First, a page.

I'm not entirely convinced that in the middle of a public health crisis around a fatal infectious disease we should be prioritizing obesity as a focus, as it is not going to have any real impact over the next 18months- 2 years, which is where we should be looking. 

 DancingOnRock 16 May 2020
In reply to off-duty:

I don’t think anyone is talking about prioritising it. There’s a separate group in the NHS dealing with reduction of Obesity and the whole of the government are not working on COVID-19. 
 

You don’t need any surveys or double blind tests to determine whether obesity is a factor in the outcome, or why it’s a factor in the outcome. It’s stating the bleeding obvious. The NHS will not operate on patients with high BMI. There’s a reason for it. Doesn’t matter whether it’s COVID or any other issue. The risks are great. The heart is already under huge strain and breathing is already a struggle. They see high morbidity rates with high BMI in normal conditions. 
 

I don’t know the OP’s history or agenda but many people I know who are overweight have mysteriously started exercising and cutting down on beer and cake consumption after years of taking the mickey out of people who have been exercising. 
 

I don’t think we need any extra messages from the government at the moment. The time for the pressure will be when a vaccine becomes available and they all go back to their old ways. 

1
 LeeWood 16 May 2020
In reply to off-duty:

> I'm not entirely convinced that in the middle of a public health crisis around a fatal infectious disease we should be prioritizing obesity as a focus, as it is not going to have any real impact over the next 18months- 2 years, which is where we should be looking

Maybe you missed the news - our PM was in intensive care, and now recognises the link between basic health and covid-19 risk factors. Its understandable that he sees this as a priority - he nearly died !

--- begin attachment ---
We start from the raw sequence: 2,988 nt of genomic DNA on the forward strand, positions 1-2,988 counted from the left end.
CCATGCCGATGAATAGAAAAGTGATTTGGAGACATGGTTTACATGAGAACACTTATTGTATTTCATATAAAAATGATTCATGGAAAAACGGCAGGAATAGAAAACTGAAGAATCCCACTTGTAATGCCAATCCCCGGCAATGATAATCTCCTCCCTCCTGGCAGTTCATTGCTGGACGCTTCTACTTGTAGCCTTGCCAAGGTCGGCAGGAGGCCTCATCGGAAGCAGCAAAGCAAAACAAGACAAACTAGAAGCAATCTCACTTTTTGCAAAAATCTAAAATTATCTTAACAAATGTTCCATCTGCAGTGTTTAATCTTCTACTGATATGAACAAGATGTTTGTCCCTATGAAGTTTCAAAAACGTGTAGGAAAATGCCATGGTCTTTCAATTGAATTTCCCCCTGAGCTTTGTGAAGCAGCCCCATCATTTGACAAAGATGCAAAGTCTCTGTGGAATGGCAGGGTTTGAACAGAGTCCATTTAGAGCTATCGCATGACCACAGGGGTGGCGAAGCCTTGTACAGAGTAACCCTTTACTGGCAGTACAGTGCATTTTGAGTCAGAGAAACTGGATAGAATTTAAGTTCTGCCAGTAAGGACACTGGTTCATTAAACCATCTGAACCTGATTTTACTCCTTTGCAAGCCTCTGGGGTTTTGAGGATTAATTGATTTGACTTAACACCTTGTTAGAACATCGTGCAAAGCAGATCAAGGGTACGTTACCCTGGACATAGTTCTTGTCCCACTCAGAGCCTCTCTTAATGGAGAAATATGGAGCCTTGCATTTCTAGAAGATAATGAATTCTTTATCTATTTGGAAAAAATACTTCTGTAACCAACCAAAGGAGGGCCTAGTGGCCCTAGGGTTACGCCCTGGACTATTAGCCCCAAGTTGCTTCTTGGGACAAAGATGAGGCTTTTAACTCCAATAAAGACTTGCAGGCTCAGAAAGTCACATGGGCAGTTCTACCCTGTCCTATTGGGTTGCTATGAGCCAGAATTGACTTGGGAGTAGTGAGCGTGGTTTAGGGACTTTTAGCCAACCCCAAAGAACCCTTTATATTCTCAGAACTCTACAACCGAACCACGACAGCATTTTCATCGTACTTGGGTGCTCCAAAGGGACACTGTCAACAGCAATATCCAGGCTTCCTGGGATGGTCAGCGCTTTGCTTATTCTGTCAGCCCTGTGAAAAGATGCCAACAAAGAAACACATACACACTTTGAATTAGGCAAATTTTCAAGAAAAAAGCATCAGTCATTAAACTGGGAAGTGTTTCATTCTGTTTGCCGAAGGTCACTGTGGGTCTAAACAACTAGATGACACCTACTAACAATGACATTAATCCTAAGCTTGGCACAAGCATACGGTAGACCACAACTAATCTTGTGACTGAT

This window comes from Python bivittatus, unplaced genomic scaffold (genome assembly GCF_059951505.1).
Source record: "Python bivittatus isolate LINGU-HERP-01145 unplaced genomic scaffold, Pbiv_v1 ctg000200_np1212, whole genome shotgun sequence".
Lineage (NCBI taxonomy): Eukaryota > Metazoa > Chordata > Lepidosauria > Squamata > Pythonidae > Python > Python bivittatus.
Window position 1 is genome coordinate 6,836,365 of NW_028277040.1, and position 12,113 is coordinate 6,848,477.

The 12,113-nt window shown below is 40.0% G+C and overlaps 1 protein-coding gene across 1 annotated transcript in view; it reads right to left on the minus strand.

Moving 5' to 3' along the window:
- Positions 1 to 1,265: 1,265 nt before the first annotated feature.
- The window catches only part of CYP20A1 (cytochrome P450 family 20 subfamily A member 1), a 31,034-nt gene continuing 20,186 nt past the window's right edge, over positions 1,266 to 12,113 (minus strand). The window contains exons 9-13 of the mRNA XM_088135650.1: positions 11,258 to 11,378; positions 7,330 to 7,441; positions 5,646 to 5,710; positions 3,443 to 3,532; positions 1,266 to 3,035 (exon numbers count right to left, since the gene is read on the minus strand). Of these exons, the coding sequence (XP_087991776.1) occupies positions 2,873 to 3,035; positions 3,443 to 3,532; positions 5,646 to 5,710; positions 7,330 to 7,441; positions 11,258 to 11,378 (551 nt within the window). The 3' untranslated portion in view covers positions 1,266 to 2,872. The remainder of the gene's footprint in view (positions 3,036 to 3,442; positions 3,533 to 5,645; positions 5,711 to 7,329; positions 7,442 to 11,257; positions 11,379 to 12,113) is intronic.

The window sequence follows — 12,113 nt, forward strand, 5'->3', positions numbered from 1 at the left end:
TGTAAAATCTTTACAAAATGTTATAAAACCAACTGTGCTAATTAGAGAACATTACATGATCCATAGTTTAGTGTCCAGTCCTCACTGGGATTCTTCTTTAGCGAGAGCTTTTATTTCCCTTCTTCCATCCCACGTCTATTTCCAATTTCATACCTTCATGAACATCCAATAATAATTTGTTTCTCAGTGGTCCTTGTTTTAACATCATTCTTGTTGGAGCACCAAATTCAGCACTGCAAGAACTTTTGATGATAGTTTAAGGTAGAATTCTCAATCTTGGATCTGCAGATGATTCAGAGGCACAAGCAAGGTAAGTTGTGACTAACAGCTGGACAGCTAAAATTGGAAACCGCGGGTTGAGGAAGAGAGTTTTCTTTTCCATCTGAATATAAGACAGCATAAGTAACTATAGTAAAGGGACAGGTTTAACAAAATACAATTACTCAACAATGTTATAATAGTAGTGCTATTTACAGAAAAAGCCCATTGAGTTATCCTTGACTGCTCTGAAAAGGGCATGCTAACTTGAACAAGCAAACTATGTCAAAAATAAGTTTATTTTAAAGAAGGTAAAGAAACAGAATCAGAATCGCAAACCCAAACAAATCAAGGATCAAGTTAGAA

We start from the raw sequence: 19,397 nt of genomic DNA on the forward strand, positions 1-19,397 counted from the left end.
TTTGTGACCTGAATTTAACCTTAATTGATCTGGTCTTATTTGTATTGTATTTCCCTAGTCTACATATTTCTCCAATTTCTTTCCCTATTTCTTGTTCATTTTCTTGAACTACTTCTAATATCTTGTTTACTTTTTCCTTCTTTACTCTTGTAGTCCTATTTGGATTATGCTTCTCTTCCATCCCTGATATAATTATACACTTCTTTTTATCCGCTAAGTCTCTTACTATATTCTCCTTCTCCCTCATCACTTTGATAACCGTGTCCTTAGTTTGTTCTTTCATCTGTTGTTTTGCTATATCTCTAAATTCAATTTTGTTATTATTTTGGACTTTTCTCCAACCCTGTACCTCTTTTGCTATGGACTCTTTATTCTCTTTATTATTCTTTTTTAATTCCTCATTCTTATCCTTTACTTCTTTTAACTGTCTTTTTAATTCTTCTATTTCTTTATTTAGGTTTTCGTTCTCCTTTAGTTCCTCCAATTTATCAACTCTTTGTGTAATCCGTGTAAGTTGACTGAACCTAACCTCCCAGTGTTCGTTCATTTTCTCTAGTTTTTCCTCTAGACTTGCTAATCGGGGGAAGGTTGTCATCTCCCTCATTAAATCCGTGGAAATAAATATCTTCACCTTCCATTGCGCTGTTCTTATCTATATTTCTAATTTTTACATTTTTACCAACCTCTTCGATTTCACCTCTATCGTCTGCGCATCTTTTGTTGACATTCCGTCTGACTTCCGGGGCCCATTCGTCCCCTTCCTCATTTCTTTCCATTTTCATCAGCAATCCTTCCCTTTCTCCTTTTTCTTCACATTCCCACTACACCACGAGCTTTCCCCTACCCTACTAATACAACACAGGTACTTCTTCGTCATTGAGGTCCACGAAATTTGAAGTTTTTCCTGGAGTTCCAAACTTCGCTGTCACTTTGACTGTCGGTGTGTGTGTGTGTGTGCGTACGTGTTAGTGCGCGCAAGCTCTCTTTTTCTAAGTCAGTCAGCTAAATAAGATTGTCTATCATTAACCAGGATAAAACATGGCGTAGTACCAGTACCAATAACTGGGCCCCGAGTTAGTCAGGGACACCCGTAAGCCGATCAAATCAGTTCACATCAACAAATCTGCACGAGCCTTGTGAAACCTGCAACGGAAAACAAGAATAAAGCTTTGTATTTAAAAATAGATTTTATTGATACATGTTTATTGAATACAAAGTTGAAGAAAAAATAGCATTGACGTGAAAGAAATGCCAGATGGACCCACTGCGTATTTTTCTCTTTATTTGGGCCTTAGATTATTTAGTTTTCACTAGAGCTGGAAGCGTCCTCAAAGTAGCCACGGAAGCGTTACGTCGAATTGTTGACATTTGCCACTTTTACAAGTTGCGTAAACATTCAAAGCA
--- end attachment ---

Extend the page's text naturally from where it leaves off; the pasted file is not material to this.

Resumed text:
You presume greater wisdom ? than a qualified hands-on cardiologist - who clearly defines an immediate and remediable link between health conditions and cv19 susceptibility ?

1
 off-duty 16 May 2020
In reply to LeeWood:

> > I'm not entirely convinced that in the middle of a public health crisis around a fatal infectious disease we should be prioritizing obesity as a focus, as it is not going to have any real impact over the next 18months- 2 years, which is where we should be looking

> Maybe you missed the news - our PM was in intensive care, and now recognises the link between basic health and covid-19 risk factors. Its understandable that he sees this as a priority - he nearly died !

> You presume greater wisdom ? than a qualified hands-on cardiologist - who clearly defines an immediate and remediable link between health conditions and cv19 susceptibility ?

LOL. You've already said you don't believe in his Pioppi diet: You presume greater wisdom ? than a qualified hands-on cardiologist

 LeeWood 16 May 2020
In reply to DancingOnRock:

> The time for the pressure will be when a vaccine becomes available and they all go back to their old ways. 

Without attempting to twist the meaning in this remark - we should recognise the depth of truth in it. This is a fundamental problem with the medical system. Medications let you off the hook for personal responsibility - and that is why they are so favored.

Eat what you like, drink what you like and do what you like. Don't worry, there's a drug that will fix any problems later. Is this logical, moral, ethical ?

1
 DancingOnRock 16 May 2020
In reply to LeeWood:

It’s a very deep question because obesity is a psychological disease not a physical one. 
 

Mostly we treat the symptoms and not the cause. We put people on exercise regimes and diets but don’t treat the underlying cause. 

In reply to DancingOnRock:

'but don’t treat the underlying cause. '

Which is?

 DancingOnRock 16 May 2020
In reply to Rob Exile Ward:

Whatever Psychological problem the person is suffering from. 

 off-duty 16 May 2020